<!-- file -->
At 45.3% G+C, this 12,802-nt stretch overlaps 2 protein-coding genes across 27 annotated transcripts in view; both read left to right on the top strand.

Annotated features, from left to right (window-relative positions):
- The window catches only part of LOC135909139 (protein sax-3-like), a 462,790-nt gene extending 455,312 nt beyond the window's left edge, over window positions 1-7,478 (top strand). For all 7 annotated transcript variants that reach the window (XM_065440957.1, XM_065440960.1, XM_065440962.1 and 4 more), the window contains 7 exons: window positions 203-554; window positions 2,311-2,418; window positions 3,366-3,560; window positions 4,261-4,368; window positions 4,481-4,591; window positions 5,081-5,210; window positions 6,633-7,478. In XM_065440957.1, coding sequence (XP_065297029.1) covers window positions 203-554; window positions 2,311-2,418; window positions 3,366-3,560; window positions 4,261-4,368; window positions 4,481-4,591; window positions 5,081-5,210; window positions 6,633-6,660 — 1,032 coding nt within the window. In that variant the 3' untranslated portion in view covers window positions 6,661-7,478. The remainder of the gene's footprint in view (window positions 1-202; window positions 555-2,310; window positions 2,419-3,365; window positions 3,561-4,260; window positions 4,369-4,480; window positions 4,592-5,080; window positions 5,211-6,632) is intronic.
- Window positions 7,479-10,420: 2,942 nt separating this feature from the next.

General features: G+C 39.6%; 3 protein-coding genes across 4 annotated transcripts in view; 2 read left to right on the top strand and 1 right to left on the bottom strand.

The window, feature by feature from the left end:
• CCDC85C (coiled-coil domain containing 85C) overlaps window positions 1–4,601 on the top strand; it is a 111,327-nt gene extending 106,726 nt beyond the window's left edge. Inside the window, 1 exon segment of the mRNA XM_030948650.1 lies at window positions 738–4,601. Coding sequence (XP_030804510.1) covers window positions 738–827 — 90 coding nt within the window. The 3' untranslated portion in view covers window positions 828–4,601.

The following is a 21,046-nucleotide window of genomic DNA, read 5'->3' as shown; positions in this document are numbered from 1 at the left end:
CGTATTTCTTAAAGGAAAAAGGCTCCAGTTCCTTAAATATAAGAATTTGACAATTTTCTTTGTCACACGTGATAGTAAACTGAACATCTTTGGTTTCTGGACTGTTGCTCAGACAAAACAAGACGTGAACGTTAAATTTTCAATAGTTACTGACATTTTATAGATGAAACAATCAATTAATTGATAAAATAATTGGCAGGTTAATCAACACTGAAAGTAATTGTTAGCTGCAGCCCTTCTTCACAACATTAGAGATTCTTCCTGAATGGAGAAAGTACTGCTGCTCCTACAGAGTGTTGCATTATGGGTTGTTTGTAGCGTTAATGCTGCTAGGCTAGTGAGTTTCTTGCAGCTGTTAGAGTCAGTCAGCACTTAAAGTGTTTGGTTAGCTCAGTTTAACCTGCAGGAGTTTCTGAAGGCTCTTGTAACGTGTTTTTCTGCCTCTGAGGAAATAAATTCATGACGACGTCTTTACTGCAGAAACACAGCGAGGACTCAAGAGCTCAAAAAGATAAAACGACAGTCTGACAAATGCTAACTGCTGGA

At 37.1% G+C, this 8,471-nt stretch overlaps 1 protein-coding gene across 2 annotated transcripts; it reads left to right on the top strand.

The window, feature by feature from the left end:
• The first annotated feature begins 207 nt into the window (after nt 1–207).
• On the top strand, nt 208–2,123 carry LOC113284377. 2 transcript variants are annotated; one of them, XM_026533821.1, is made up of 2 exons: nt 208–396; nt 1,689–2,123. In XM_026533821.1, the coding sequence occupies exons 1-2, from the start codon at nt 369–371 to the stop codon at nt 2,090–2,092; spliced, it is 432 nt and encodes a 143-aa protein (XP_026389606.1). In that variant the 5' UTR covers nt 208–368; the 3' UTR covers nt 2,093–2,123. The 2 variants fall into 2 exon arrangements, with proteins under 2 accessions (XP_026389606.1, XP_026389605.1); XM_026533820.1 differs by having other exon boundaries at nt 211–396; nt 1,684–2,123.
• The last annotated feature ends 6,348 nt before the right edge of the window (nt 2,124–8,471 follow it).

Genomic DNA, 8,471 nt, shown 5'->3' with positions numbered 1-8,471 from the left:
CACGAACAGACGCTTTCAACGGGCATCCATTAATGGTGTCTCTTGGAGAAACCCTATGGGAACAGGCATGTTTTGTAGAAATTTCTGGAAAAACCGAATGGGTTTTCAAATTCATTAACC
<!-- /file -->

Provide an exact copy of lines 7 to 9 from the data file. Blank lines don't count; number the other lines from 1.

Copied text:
• CCDC85C (coiled-coil domain containing 85C) overlaps window positions 1–4,601 on the top strand; it is a 111,327-nt gene extending 106,726 nt beyond the window's left edge. Inside the window, 1 exon segment of the mRNA XM_030948650.1 lies at window positions 738–4,601. Coding sequence (XP_030804510.1) covers window positions 738–827 — 90 coding nt within the window. The 3' untranslated portion in view covers window positions 828–4,601.

The following is a 21,046-nucleotide window of genomic DNA, read 5'->3' as shown; positions in this document are numbered from 1 at the left end:
CGTATTTCTTAAAGGAAAAAGGCTCCAGTTCCTTAAATATAAGAATTTGACAATTTTCTTTGTCACACGTGATAGTAAACTGAACATCTTTGGTTTCTGGACTGTTGCTCAGACAAAACAAGACGTGAACGTTAAATTTTCAATAGTTACTGACATTTTATAGATGAAACAATCAATTAATTGATAAAATAATTGGCAGGTTAATCAACACTGAAAGTAATTGTTAGCTGCAGCCCTTCTTCACAACATTAGAGATTCTTCCTGAATGGAGAAAGTACTGCTGCTCCTACAGAGTGTTGCATTATGGGTTGTTTGTAGCGTTAATGCTGCTAGGCTAGTGAGTTTCTTGCAGCTGTTAGAGTCAGTCAGCACTTAAAGTGTTTGGTTAGCTCAGTTTAACCTGCAGGAGTTTCTGAAGGCTCTTGTAACGTGTTTTTCTGCCTCTGAGGAAATAAATTCATGACGACGTCTTTACTGCAGAAACACAGCGAGGACTCAAGAGCTCAAAAAGATAAAACGACAGTCTGACAAATGCTAACTGCTGGA